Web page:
officer (non-American) participated in regimental operations of the 8th Army, so Lt.

Col. Polanía agreed to send me,” said Gen. Valencia Tovar, highlighting that “being

in or belonging to regimental operations requires ample experience and practice

because three infantry battalions, in addition to the Colombia Battalion, formed

part of the 31st Infantry Regiment.”

The U.S. Army honored Capt. Valencia Tovar with the Bronze Star and the

Legion of Merit for his actions in the 21st Infantry Regiment combined staff and

subsequently within the 31st Infantry Regiment combined staff. Upon his return to

Colombia, Capt. Valencia Tovar became professor and director of the Army Infantry

School and also headed the Colombian Army Command, where he was able to turn into

doctrine everything he had learned during the irregular and regular warfare in Korea

to help rebuild the Colombian Military.

Today, at 88 years old, Gen. Valencia Tovar remains very active: he writes

for Colombian daily El País, serves as dean of the country’s retired generals and

dean of the veterans of war. He is also a historian, a published author of numerous

books, and an acting member of the Colombian Academy of History and of the Colombian

Geographical Society. He still maintains strong friendships with his brothers in


Some of the General’s Anecdotes:

Operation Nomad

Operation Nomad started in October 1951. It was the last mobilized operation

of the Korean War. The U.S. Army had given tactical names to three strategic hills:

23, 24 and 25. But, the Colombian Battalion renamed them Cerro de la Teta (Breast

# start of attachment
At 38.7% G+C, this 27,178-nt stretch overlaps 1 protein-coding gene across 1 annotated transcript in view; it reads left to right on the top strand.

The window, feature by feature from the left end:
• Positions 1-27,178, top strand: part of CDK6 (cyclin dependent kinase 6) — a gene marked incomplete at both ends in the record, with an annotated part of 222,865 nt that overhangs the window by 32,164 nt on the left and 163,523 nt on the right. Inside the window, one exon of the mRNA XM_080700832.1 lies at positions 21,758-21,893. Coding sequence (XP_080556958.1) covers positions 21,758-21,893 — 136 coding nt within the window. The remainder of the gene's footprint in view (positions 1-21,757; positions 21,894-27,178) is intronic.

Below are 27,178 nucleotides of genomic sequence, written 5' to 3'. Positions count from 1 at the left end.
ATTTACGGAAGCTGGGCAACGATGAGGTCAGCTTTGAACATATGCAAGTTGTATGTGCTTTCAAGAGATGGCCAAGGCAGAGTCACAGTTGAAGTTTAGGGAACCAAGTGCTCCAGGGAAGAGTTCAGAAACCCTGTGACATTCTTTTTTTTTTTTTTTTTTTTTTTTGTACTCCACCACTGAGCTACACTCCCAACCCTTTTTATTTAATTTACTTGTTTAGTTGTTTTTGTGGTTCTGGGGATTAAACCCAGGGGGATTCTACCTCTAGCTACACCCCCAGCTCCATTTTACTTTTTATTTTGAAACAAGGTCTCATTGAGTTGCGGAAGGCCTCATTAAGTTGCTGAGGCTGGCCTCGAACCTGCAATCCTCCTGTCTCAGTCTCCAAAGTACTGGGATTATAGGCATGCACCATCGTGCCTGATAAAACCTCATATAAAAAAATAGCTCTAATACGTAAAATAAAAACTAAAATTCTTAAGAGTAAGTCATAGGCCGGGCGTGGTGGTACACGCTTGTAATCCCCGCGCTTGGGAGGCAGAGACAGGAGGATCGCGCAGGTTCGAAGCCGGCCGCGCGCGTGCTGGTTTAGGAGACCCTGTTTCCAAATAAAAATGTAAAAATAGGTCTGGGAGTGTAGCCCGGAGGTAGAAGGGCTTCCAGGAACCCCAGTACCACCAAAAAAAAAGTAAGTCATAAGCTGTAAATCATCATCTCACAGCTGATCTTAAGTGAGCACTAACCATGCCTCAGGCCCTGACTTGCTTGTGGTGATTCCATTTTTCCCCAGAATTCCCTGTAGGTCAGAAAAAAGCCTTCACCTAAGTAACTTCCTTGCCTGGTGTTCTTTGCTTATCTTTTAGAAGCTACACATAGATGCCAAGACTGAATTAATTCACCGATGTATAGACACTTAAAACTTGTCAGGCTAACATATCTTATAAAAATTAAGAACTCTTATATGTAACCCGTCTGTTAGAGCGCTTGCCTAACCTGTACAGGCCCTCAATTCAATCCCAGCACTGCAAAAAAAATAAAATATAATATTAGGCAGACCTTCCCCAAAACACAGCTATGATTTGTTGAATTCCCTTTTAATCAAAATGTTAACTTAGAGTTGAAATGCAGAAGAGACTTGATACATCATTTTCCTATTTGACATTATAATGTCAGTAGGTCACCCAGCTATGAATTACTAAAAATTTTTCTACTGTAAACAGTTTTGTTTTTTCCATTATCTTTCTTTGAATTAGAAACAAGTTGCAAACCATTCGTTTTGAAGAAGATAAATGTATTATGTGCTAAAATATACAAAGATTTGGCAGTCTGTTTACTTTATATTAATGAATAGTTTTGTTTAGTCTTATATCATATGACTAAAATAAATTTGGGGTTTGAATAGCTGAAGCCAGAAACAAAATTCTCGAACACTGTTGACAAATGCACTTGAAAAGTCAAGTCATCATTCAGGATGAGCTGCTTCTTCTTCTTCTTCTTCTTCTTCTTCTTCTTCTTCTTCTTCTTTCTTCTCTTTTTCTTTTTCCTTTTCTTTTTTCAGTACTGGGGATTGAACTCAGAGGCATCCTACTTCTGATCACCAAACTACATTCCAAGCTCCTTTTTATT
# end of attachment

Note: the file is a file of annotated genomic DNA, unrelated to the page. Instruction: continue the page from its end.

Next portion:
Hill) because of its suggestive shape; Don Polo, after Commander Polanía; and Old

Baldy because it was a barren area that resembled a bald head. “We took these three

hills by assault on the initiation of the attack on October 13, 1951,” said General

Álvaro Valencia Tovar. Because of it, five Colombians earned Silver Stars and Bronze

Stars with the ‘V’ device for valor; two officers and three noncommissioned officers

earned the first awards of the war during the attack on those hills.

“They [the Chinese] never imagined that the advance by the Army corps which

executed Operation Nomad would be so quick, and less so that the Colombia Battalion,

which advanced as the tip of the spear, would be able to dominate the entire

valley,” said Gen. Valencia Tovar.


During the rest and recuperation periods, or R&R, the battalions had a

week off in which many traveled to the nearby city of Tokyo, Japan. Since many of

the Colombian men did not speak English, they called it by its phonetic name aranar

and talked of going to and returning from aranar.

Post-World War II Tokyo was in the midst of rebuilding, and Geisha

communities could still be seen where Japanese women would dress in traditional

kimonos, according to Gen. Valencia Tovar. “The suffix -ko was added to the names of

Japanese women to signify something like a maiden or lady,” he said as he evoked old

Japanese love songs and old war loves.

It is an honor for me to know the history of our veteran soldiers. I can’t find words to express how much I would have liked to fight for freedom by their side. I love Colombia, I love my army and the National Guard. I am a proud marine of the reserve…always ready to serve these causes!!! The lights have gone out for my General…the three hills were called La Teta, Don Polo and El Chamizo. In all truth, the bloodiest battle of the Colombia battalion was fought on the Old Baldy hill in March, 1953, were almost 100 died. It was the bloodiest operation fought by the battalion, where, although they had to give up the hill, they were able to stem the advance of a whole division of the Chinese army. I deeply admire these forgotten heroes and fifty years after their sacrifice we still owe them the honors that they never received. Our film makers, so dedicated to showing stories of drug trafficking, they owe these true heroes a film.